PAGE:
Knutson, Allen E.; Ruberson, John

    2005-07-08

    E-357 7-05 Field Guide to Predators, Parasites and Pathogens Attacking Insect and Mite Pests of Cotton by Allen Knutson and John Ruberson Recognizing the Good Bugs in Cotton B--60476 7/8/05 1:17 PM Page 1 Field Guide to Predators, Parasites... bug, a predator of bollworms and other caterpillars in cotton. Authors: Allen Knutson, Professor and Extension Entomologist, Texas Cooperative Extension, Texas A&M Research and Extension Center-Dallas, 17360 Coit Road, Dallas, TX 75252 John Ruberson...

  16. Investigating effects of surrounding landscape composition and complexity on populations of two polyphagous insect pest groups in Iowa soybean

    NASA Astrophysics Data System (ADS)

    Kuntz, Cody Daniel

    The composition and complexity of agro-ecosystems are important factors influencing the population dynamics of insect pests. Understanding these interactions may improve our ability to predict the spatial occurrence of pest outbreaks, thereby informing scouting and management decisions. In 2012 and 2013, two concurrent studies were conducted to examine the relationship between landscapes surrounding Iowa soybean, Glycine max [L.] Merrill, fields and two polyphagous pest groups; Japanese beetle, Popillia japonica Newman (Coleoptera: Scarabaeidae), and stink bugs (Hemiptera: Pentatomidae). Population densities were monitored in soybean within simple and complex agricultural landscapes to determine the response of these pests to landscape complexity. Results revealed P. japonica populations were significantly greater in soybean fields within complex landscapes and were positively associated with area of uncultivated land. The specific compositions of surrounding landscapes were also analyzed to determine the landscape features that explain the greatest variation in P. japonica and stink bug population densities. Results suggested that the area of wooded and grass habitat around fields accounted for the greatest variation in P. japonica populations; however, no discernable relationships were observed with stink bug populations. Sampling also sought to survey the community of stink bugs present in Iowa soybean. The community was predominantly comprised of stink bugs in the genus Euschistus, comprising a combined 91.04% of all captures. Additional species included the green stink bug, Acrosternum hilare (Say) (4.48%); spined soldier bug, Podisus maculiventris (Say) (2.99%); and red shouldered stink bug, Thyanta custator accerra (McAtee) (1.49%). Future work will be needed to determine if the landscape effects on P. japonica in soybean reported here are representative of other similar polyphagous pests of soybean and if they extend to other host plants as well. Furthermore, additional comprehensive surveys will be needed to better characterize the existing community of stink bug species present in Iowa field crops.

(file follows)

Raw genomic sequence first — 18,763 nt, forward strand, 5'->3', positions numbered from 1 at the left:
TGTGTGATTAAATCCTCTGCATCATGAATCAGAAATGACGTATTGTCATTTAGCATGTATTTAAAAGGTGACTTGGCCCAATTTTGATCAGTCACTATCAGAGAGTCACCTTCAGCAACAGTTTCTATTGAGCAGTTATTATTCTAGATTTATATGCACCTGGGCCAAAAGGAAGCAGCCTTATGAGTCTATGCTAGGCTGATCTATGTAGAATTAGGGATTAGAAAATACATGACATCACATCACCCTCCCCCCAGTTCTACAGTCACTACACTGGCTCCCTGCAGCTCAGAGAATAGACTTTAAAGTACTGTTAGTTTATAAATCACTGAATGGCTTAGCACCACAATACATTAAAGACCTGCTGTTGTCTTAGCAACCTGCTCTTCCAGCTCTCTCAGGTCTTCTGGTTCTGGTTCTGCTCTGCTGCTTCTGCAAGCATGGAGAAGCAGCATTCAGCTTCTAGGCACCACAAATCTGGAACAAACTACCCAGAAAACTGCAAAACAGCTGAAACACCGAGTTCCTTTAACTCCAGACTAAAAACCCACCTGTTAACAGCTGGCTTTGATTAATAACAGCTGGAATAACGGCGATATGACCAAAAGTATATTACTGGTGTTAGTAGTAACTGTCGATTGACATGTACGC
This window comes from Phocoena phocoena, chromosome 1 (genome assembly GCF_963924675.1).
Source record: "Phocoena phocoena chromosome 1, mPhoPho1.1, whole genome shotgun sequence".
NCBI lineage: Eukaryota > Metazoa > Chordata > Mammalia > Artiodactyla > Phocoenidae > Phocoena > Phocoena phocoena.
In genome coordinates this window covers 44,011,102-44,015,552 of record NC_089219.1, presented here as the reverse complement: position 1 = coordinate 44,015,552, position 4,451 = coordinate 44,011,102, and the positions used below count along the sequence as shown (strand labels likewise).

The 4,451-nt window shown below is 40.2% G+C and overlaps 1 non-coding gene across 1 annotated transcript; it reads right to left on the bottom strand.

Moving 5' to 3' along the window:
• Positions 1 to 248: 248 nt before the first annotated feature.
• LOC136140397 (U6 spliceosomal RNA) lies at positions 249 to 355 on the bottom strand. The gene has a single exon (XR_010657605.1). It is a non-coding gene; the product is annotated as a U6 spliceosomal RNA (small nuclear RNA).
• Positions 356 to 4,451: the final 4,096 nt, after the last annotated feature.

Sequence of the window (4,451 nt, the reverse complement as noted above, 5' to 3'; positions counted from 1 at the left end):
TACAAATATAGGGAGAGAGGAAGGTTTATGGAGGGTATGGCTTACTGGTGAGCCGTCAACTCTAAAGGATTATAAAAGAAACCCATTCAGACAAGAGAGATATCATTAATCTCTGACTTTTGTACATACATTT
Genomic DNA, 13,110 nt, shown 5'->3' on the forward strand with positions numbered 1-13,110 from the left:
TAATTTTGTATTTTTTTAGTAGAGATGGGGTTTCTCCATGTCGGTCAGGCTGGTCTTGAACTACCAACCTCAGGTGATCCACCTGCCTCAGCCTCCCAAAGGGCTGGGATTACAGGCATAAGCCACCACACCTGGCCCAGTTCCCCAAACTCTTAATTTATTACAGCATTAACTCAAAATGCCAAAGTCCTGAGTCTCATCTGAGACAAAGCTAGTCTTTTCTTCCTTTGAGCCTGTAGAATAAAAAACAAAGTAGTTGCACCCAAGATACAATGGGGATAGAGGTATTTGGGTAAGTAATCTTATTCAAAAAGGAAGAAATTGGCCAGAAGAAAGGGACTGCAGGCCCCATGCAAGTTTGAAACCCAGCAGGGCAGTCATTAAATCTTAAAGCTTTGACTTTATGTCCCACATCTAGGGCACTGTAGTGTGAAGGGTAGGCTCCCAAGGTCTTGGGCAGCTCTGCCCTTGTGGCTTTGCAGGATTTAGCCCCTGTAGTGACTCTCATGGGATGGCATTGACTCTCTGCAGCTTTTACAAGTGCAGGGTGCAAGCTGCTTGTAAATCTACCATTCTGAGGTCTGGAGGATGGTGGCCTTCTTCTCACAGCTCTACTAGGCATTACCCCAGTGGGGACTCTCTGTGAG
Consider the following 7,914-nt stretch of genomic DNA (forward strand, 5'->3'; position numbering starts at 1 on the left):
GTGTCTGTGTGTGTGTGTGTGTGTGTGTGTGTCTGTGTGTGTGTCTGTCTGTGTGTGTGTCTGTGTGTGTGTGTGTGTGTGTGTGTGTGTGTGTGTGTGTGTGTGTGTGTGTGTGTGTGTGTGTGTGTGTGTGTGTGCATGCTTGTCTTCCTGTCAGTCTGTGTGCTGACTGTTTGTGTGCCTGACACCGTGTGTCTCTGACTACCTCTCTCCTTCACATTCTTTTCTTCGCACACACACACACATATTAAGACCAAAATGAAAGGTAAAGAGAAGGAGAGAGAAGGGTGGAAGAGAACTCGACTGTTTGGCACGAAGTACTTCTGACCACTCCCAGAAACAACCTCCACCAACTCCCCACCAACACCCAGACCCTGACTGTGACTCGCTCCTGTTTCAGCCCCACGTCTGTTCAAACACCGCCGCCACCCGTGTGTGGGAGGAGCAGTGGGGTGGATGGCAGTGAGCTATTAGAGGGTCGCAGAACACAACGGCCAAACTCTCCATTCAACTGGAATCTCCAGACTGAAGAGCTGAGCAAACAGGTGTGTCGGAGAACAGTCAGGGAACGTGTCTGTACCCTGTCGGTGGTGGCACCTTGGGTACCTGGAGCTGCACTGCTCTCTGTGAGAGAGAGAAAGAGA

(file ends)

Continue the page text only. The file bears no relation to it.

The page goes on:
17. South Carolina Pest Management Handbook for Field Crops -2014 PEANUT INSECT MANAGEMENT

    E-print Network

    Duchowski, Andrew T.

    kills fire ants and other predators. Granulate cutworms have distinctive chevron or "sergeant stripe. Chapin, Extension Specialist Emeritus See the following table for insect control recommendations. Thrips

  18. Impact of Relative Humidity on Adult Weight and Size of Bemisia tabaci (Gennadius)

    Technology Transfer Automated Retrieval System (TEKTRAN)

    Bemisia tabaci (Gennadius), sweetpotato whitefly, is a serious global sap-sucking insect pest that carries many infectious diseases when feeding on many types of crops. A study was conducted to determine the influence of relative humidity (RH) on body size and mass of B. tabaci. The B-biotype B. t...

  19. Down-regulation of gibberellic acid in poplar has negligible effects on host-plant suitability and insect pest response

    DOE PAGESBeta

    Buhl, Christine; Strauss, Steven H.; Lindroth, Richard L.

    2015-02-01